On Friday, a group of Durham Middle School students and their social studies teacher, Thomas Panter, unveiled a memorial plaque in front of the Pickett’s Mill Battlefield Museum in Dallas.
Their efforts to mark the location began in September as a special after-school project organized by Panter to give some much-needed attention to the park.
The cleanup effort was not an assignment, so Panter said he was stunned when 63 students arrived to help with their families.
The students were hauling out debris, covered in dirt and sweat, with no complaining about the heat or pleas for extra credit, Panter said.
During the service project, Panter, who has taught at Durham Middle School for 13 years and in Cobb for 21 years, was sharing facts about the Battle of Pickett’s Mill that occurred on the site during the Civil War.
On May 27, 1864, after a five-hour march, federal troops attempted to outflank the Confederate position with an assault beginning in the evening and continuing into the night.
By daybreak, the Confederates had caused many more causalities to the federal
troops and still held the field, which delayed the Yankees’ advancement on Atlanta.
As a child growing up in west Cobb, Panter said he was surrounded by remnants of the Civil War, including trenches in backyards.
As a social studies teacher, Panter said he knows teaching is more than repeating words in a text book.
“History is a story, but it is story involving real people,” Panter said.
Although visitors to the park can see earthworks constructed by the men and walk through the ravine where hundreds of soldiers died, Panter’s students were shocked to learn there were no markers for the more than 200 bodies buried on the battlefield.
Panter said he could sense the “outrage” by his students that there was nothing to commemorate the fathers, sons and husbands who never returned home.
But Panter said part of “academic service learning” means the direction must come from the heart of the students, so he made sure not to direct what happened next.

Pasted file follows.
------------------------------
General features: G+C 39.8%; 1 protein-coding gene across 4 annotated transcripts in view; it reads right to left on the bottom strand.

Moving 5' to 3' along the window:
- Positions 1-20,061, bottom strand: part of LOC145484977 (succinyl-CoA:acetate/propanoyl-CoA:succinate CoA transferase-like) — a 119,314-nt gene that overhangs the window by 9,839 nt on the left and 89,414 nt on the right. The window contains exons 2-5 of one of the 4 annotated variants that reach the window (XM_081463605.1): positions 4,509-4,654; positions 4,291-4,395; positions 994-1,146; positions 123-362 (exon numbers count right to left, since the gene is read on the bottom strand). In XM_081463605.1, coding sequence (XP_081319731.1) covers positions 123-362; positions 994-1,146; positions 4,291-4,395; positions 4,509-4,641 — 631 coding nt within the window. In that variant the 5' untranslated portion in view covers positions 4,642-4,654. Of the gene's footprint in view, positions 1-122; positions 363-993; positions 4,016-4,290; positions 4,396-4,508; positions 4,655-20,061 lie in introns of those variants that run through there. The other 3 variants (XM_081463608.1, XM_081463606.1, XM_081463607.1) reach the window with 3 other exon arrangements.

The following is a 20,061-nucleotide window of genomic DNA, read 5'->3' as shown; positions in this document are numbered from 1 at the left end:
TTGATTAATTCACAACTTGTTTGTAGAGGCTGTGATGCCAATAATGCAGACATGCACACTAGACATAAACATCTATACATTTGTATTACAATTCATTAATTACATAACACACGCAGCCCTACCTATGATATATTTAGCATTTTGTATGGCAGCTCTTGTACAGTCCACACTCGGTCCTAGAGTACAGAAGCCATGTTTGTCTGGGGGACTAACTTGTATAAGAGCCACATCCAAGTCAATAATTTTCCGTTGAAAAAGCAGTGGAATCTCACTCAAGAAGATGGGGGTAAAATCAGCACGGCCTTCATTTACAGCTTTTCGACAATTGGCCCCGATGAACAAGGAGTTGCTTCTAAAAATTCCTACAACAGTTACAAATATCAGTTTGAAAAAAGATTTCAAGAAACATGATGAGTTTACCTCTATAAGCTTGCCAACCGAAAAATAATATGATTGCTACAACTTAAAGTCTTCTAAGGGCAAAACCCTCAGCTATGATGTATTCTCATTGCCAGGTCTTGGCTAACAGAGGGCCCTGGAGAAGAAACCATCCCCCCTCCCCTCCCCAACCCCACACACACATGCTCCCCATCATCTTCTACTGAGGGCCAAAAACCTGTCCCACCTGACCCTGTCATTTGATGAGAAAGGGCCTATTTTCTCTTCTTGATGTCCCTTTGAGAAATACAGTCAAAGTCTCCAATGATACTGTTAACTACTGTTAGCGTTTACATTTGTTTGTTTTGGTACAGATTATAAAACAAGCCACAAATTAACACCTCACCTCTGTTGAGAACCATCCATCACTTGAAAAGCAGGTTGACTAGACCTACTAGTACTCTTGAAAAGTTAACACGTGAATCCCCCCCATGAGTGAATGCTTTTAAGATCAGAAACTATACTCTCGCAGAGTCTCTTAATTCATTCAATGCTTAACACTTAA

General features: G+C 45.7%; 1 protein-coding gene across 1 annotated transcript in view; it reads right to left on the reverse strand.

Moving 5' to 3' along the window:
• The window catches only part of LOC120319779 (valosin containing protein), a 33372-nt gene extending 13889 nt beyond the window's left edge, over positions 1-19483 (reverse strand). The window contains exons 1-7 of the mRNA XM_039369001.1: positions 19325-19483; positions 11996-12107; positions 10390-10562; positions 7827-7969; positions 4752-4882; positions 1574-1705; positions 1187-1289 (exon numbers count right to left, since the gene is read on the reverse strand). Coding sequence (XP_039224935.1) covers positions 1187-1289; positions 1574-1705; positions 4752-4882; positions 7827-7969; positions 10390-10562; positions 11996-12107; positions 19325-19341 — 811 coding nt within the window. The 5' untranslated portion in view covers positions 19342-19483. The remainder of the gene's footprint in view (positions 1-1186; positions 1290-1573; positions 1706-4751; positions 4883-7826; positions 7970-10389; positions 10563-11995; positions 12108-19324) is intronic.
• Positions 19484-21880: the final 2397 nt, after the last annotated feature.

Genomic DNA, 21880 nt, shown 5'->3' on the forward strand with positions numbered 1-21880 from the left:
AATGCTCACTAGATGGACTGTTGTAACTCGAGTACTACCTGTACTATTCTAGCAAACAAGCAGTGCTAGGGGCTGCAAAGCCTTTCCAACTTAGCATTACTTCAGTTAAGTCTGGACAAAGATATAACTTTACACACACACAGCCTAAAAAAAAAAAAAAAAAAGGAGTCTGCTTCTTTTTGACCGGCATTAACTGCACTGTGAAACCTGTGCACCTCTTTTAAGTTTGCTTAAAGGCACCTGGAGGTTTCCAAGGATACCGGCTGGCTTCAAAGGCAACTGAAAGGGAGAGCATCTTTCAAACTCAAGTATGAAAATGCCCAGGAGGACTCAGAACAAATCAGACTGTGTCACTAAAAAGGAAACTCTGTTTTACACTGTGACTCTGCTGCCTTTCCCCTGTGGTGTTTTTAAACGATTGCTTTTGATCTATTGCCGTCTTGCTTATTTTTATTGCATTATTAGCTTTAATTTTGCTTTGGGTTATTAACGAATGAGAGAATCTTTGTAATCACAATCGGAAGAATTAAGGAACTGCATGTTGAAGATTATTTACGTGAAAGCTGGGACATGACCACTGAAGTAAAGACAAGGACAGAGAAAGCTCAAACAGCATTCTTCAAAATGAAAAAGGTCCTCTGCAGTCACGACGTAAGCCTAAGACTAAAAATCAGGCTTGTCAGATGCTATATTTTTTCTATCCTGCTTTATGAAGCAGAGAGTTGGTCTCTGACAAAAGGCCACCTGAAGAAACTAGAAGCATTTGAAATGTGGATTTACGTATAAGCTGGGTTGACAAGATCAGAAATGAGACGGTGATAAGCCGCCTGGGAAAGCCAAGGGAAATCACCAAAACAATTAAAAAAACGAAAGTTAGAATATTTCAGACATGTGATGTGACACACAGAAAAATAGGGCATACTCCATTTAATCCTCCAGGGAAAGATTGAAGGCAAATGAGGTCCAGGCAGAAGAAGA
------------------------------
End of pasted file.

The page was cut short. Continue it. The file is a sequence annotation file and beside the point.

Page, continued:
“Then one student said, ‘We should do something for them,’” Panter recounts.
Susan Galante, who has been the principal of Durham Middle School off Mars Hill Road for three years, said what started with one aspect of service evolved into something even larger.
“They are so empathetic,” Galante said. “It is service learning at its finest.”
Panter said the dedicated group of students met in his classroom before school every Monday to formulate and enact a plan.
Galante said the students used grant money to accept bids for a boulder monument and plaque, determining the size and characters needed for what they wanted to say.
“They didn’t have to raise the funds, but they had to stay on a budget and figure it out,” Galante said.
Then the students hit a roadblock. The Georgia Department of Natural Resources informed Panter plaques were not allowed at Georgia state parks.
“And the kids just kept on, not taking no for an answer,” Panter said.
Moments after being told of the policy, Panter’s students drafted a letter and sent it to State Rep. Ed Setzler (R-Acworth), who had visited the class in September to speak about the U.S. Constitution.
Just hours later, Panter said he received a phone call from Larry Blankenship of The Department of Natural Resources to apologize and approve an even larger plaque to be installed.
Galante retired Friday, but not before seeing one of the most important projects her students have ever completed, placed just in time for the 150th anniversary of the Battle of Pickett’s Mill festivities on Saturday.
“You try to say to your kids, wherever you go, leave a mark and make a legacy,” she said.